UPDATE: There has been a new LTE regarding this post titled: "Follow Up On Girls' Youth Basketball". You can read that post by clicking HERE.
Letter To The Editor
by Halea Fisher
'Gender Discrimination in Spooner Youth Sports'
Being a parent is a difficult task sometimes. I have always been very thankful that I have the opportunity to raise my daughter in the rural community of Spooner. I, myself, was raised in a metropolitan area during my elementary years. I didn’t know my neighbors and every year I had new classmates. The sense of community was just not present. I have always had the utmost pride in our small community and have always been proud for my daughter to wear her ‘Rails’ apparel; it is heart-warming to see her learn side by side with her classmates in the classroom and in sports. As parents, we watch our children grow and develop. From crawling, walking, and onward you can’t help but be amazed by the development and growth that these little people make over the years.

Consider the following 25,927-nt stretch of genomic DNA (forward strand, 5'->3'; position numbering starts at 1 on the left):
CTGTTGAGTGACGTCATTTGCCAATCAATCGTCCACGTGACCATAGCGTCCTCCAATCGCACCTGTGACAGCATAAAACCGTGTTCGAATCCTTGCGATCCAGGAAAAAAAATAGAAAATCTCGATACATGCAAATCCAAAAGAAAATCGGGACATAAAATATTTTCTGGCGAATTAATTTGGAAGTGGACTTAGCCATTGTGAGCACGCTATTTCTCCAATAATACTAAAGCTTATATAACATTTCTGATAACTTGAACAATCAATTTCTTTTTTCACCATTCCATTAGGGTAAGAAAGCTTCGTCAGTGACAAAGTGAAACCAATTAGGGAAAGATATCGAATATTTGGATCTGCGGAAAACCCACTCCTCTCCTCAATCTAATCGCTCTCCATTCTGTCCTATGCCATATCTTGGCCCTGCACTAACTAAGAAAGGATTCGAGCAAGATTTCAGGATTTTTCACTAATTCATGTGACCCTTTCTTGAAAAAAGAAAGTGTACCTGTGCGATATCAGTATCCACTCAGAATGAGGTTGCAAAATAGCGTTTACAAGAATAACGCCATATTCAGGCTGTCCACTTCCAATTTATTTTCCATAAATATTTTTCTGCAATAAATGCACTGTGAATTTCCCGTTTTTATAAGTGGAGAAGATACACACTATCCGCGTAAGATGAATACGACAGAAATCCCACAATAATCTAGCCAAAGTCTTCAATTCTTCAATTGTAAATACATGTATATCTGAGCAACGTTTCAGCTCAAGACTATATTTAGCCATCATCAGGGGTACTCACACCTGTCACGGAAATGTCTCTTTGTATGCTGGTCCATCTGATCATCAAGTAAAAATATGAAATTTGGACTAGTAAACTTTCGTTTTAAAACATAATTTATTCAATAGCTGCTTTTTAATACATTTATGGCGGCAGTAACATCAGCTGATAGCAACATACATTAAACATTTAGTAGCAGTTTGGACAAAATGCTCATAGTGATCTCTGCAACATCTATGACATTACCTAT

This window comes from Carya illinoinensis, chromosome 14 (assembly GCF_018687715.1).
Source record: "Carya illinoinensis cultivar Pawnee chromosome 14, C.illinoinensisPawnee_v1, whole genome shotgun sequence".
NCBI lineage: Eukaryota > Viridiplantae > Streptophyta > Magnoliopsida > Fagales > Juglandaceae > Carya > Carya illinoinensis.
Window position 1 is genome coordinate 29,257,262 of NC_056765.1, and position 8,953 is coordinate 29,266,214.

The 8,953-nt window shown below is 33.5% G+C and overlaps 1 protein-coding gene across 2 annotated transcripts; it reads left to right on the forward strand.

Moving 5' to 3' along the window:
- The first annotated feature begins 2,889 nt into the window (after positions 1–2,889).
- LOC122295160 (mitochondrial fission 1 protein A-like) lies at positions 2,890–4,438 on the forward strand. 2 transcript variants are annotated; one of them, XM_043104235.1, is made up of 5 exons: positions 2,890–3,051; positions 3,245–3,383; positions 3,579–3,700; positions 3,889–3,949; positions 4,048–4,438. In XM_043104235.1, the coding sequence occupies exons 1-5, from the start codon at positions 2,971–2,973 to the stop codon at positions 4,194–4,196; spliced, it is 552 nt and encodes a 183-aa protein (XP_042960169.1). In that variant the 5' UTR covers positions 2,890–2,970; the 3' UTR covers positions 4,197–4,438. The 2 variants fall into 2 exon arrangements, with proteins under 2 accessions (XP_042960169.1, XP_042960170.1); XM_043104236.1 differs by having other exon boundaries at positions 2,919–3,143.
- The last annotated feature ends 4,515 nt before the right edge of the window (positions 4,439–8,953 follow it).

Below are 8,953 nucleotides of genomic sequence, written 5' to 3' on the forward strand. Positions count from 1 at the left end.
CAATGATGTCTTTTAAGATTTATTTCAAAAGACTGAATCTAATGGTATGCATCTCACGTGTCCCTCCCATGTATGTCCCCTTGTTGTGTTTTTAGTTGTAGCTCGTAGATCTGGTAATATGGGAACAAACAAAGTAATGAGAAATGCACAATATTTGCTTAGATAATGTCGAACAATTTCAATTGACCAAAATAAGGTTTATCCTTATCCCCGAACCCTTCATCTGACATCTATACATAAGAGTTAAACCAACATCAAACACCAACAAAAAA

For me, as for many others, a large part of my social and motor development can be attributed to extracurricular sports. I was always very active in volleyball, basketball, and softball. These extracurricular sports helped guide my goals, taught me that I was strong and capable, helped me bond with my peers, and definitely gave me motivation to stay out of trouble. For all of you out there raising little ones, you know how absolutely important this is in this day and age.